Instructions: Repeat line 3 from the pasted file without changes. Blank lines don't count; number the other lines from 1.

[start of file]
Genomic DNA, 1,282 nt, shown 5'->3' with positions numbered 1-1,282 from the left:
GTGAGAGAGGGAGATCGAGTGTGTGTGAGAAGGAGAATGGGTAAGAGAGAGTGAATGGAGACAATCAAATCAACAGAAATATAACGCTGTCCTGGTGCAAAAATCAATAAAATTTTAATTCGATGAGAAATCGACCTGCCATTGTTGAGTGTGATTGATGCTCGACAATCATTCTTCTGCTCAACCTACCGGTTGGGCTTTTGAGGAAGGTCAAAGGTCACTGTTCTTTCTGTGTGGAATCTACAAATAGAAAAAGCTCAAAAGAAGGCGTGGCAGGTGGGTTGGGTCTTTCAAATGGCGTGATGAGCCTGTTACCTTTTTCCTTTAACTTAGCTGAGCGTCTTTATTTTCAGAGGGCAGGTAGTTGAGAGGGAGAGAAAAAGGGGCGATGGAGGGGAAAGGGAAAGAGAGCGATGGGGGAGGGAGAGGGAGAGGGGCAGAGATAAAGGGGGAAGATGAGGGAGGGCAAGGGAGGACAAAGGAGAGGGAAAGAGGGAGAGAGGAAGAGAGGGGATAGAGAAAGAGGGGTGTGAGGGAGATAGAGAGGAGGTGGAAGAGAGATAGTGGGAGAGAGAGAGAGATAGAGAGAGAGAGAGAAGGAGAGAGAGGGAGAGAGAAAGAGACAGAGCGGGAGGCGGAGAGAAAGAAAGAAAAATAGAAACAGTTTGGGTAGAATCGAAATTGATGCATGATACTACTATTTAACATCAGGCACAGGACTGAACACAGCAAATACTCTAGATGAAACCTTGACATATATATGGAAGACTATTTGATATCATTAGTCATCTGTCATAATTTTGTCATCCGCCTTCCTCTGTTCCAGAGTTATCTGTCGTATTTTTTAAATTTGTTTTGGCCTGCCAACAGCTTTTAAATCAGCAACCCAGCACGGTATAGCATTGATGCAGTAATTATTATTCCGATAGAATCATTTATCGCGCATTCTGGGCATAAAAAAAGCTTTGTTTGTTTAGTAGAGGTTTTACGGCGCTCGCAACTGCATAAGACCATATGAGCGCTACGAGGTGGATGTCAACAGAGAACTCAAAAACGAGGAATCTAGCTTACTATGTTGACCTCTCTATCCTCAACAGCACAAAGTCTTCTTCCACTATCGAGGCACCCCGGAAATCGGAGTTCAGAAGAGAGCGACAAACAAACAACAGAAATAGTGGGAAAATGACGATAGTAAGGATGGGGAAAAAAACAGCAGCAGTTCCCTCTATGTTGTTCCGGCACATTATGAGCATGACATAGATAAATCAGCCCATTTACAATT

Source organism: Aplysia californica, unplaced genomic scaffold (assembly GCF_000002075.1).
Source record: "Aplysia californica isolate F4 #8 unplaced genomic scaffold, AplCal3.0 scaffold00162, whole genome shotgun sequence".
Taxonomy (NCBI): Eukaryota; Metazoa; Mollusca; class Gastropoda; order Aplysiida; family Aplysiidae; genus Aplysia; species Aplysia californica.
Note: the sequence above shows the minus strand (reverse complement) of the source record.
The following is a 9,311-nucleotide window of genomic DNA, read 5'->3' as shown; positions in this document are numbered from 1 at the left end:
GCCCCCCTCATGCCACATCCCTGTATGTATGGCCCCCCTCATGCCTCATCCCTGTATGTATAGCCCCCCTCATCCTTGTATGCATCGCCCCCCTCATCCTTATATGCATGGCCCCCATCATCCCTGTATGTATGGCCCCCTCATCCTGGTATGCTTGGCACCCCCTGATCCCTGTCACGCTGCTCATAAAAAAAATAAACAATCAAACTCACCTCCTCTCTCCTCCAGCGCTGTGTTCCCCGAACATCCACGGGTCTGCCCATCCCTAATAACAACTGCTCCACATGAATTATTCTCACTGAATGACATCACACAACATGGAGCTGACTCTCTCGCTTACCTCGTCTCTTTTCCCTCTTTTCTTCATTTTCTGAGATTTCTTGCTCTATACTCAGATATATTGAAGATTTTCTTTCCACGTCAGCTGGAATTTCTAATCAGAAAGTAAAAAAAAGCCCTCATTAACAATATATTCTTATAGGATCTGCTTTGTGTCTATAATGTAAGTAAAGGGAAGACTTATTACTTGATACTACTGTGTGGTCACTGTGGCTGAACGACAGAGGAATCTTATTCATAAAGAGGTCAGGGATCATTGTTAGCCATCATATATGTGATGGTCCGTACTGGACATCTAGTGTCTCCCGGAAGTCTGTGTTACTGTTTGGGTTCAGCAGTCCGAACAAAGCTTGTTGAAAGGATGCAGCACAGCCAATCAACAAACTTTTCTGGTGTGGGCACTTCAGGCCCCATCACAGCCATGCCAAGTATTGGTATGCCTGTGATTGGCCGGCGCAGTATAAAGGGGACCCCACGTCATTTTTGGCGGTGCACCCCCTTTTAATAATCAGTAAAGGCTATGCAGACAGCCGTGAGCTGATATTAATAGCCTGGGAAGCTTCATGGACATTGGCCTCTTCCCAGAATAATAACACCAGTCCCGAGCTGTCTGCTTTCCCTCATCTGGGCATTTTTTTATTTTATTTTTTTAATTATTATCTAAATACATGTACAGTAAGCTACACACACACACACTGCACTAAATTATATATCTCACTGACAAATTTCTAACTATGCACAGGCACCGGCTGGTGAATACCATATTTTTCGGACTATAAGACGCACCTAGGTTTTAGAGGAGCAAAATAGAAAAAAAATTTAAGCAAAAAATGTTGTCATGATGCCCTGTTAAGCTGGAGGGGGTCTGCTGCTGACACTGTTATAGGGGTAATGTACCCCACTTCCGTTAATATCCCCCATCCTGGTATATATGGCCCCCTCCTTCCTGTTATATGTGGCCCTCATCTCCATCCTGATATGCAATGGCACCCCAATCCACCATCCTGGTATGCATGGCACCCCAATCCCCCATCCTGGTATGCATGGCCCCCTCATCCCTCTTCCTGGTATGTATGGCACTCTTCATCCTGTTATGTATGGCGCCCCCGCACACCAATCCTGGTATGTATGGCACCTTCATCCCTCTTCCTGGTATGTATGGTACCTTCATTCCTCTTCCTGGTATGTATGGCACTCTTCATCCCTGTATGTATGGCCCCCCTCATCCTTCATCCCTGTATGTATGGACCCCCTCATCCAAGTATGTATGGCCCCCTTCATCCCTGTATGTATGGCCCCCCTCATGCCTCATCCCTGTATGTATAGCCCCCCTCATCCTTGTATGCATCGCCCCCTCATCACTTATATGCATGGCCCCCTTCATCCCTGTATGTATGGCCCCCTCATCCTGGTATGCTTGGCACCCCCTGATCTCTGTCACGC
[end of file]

Source organism: Aplysia californica, unplaced genomic scaffold (assembly GCF_000002075.1).